Who: Global Tuberculosis Report 2015
What: Released by World Health Organization (WHO)
When: 28 October 2015
World Health Organization (WHO) on 28 October 2015 released Global Tuberculosis Report 2015 in Washington. This is the twentieth global report on tuberculosis (TB) that started in 1997.
The 2015 edition focuses on whether 2015 global TB targets set in the context of the Millennium Development Goals (MDGs) were achieved worldwide and at regional and country levels.
According to the report, globally the prevalence of TB was reduced by half than what was in 1990.
Moreover, effective diagnosis and treatment saved 43 million lives between 2000 and 2015 and resulted in fall in TB incidence by 1.5 percent per year since 200, for a total reduction of 18%.
India with 23 percent of TB cases has the largest number of cases in the world and it accounted for 27 percent global TB notifications in 2014.
Highlights of the report
• Globally, TB prevalence in 2015 was 42% lower than in 1990.
• The target of halving the rate compared with 1990 was achieved in three WHO regions, namely the Region of the Americas, the South-East Asia Region and the Western Pacific Region
• The TB prevalence also halved in nine high-burden countries, namely Brazil, Cambodia, China, Ethiopia, India, Myanmar, the Philippines, Uganda and Viet Nam.
• In 2014, there was a marked increase in global TB notifications for the first time since 2007. The annual total of new TB cases, which had been about 5.7 million until 2013, rose to slightly more than 6 million in 2014 (an increase of 6%).
• About 1.5 million people (890000 men, 480000 women and 140000 children) died from TB in 2014, of which most of the deaths could have been prevented.
• Of the 1.5 million people killed by TB in 2014, 400000 were HIV-positive. The disease ranks alongside HIV as a leading killer worldwide.
• About 4400 people are dying every day due to TB, at least in the era when the disease can be diagnosed and cured.
• More than half of the world’s TB cases (54%) occurred in China, India, Indonesia, Nigeria and Pakistan.
• India, Indonesia and China had the largest number of cases: 23%, 10% and 10% of the global total, respectively.
• Among new cases, an estimated 3.3% have multidrug-resistant TB (MDR-TB), a level that has remained unchanged in recent years.
• If all of the TB cases notified in 2014 had been tested for drug resistance, an estimated 300000 would have been found to have MDR-TB, with more than half of them (54%) occurring in India, China and the Russian Federation
• Of the 9.6 million people who fell ill with TB in 2014, 6 million (62.5%) were reported to national authorities. That means that, worldwide, more than a third (37.5%) of the cases went undiagnosed or was not reported to national authorities.
• Domestic funding accounts for more than 90% of the total funding in 2015 in three country groups: Brazil, the Russian Federation, India, China and South Africa (BRICS); upper-middle-income countries; and regions outside Africa and Asia.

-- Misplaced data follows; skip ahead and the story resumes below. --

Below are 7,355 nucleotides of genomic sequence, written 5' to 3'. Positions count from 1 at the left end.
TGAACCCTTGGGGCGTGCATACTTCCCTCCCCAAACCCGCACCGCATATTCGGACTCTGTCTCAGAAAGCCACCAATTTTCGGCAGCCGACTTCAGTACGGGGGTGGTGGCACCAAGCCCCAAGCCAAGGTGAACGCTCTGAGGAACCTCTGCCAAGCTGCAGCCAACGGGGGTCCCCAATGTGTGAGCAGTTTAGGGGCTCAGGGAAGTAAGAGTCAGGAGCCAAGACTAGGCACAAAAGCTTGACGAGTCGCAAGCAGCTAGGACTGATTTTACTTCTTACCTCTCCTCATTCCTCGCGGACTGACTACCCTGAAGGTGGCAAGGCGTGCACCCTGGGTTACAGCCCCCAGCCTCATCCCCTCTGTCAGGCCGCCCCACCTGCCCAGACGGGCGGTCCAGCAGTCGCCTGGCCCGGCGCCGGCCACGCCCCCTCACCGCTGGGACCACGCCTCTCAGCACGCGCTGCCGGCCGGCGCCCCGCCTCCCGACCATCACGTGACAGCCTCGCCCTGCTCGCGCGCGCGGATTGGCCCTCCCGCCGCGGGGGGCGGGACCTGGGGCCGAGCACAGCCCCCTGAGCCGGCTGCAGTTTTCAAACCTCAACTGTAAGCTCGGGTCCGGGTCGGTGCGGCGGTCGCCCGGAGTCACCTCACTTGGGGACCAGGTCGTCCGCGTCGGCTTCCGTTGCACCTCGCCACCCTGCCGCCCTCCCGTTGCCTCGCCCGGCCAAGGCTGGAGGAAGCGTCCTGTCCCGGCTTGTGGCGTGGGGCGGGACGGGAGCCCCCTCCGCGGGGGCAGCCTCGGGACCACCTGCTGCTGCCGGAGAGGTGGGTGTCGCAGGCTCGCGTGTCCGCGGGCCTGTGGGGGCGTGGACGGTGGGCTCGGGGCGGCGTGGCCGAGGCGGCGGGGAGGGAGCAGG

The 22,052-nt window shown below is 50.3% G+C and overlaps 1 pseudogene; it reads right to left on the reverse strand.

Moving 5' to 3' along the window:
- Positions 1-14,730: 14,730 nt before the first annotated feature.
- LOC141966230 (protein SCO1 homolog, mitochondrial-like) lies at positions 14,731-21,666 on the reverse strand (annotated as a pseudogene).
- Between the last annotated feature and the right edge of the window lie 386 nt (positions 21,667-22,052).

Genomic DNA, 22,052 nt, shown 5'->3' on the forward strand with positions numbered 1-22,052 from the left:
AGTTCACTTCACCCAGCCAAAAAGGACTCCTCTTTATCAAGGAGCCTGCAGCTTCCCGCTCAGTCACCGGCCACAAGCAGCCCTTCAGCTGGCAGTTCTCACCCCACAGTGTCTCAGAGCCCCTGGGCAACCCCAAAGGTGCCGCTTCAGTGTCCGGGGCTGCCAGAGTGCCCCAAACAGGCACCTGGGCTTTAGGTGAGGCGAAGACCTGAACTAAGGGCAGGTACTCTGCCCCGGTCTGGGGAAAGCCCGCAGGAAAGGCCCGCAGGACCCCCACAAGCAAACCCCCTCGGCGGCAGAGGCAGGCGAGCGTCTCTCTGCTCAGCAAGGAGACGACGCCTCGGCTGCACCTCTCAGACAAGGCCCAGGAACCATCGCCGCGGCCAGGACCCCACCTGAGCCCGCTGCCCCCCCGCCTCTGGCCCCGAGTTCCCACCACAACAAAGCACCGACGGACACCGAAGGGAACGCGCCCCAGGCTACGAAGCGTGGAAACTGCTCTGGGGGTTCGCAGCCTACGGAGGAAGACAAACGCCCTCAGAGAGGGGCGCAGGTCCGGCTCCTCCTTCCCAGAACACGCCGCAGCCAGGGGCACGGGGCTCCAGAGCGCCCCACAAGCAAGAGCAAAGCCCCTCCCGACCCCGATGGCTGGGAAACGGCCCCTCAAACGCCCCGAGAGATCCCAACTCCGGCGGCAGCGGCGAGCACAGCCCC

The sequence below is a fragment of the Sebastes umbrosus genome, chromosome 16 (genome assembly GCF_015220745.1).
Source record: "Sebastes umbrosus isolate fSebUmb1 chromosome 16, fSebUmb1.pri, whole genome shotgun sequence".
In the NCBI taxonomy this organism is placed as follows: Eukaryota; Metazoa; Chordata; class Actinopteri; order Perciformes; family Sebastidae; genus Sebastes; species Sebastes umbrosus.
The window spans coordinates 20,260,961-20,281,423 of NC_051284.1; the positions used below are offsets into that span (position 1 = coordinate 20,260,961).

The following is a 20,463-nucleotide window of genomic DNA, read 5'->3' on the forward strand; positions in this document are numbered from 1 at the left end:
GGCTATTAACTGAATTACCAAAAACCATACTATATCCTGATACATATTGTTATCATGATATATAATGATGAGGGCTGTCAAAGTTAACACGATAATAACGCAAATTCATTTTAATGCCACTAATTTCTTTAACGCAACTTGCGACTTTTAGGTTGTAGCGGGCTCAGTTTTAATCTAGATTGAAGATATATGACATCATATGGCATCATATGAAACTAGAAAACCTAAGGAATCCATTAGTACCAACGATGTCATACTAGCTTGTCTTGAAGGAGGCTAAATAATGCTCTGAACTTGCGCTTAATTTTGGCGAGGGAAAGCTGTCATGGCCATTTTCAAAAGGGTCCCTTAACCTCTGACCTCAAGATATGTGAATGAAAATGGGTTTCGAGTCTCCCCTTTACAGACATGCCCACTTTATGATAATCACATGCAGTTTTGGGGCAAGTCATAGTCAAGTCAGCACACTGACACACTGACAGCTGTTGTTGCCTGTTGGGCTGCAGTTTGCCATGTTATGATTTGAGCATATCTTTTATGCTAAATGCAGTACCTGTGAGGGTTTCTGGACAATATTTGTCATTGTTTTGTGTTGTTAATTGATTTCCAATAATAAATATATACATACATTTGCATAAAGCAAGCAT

Highlights about India
• India was part of the nine high-burden countries where all three of the 2015 targets for incidence, prevalence and mortality were met.
• India accounted for 27% of global TB notifications in 2014.
• India that followed the introduction of a policy of mandatory notification in May 2012 saw a rise of 29 percent TB notifications.
• India with 23 percent of TB cases has the largest number of cases in the world.
• India is among the group of countries wherein more than half of the world’s TB cases occurred.
• India is one of three countries wherein more than half (54%) TB cases that were notified in 2014 had Multi-Drug Resistance (MDR) – TB.
Suggestions of the Report
The report says that if the world wants to end this epidemic than it needs to scale up services and investment in research, that is, to reduce TB’s overall burden, detection and treatment gaps need to be closed, funding shortfalls should be filled and new diagnostics, drugs and vaccines should be developed.
This shortfall in funding in 2015 amounted to 1.4 billion US dollars of the 8 billion US dollar needed to fully implement interventions. In addition, an annual funding gap of at least 1.3 billion US dollar must be filled for research that would include the development of new diagnostics, drugs and vaccines.
The report provides a comprehensive and up-to-date assessment of the TB epidemic and progress in implementing and financing TB prevention, care, control and research global, regional and country levels using data reported by over 200 countries that account for more than 99 percent of the World’s TB cases.
From 2016, the global goal will shift from controlling TB to ending the global TB epidemic. The End TB Strategy, adopted by all WHO Member States, serves as a blueprint for countries to reduce TB incidence by 80% and TB deaths by 90% and to eliminate catastrophic costs for TB-affected households by 2030.
Ending the TB epidemic is now part of the Sustainable Development Goal agenda.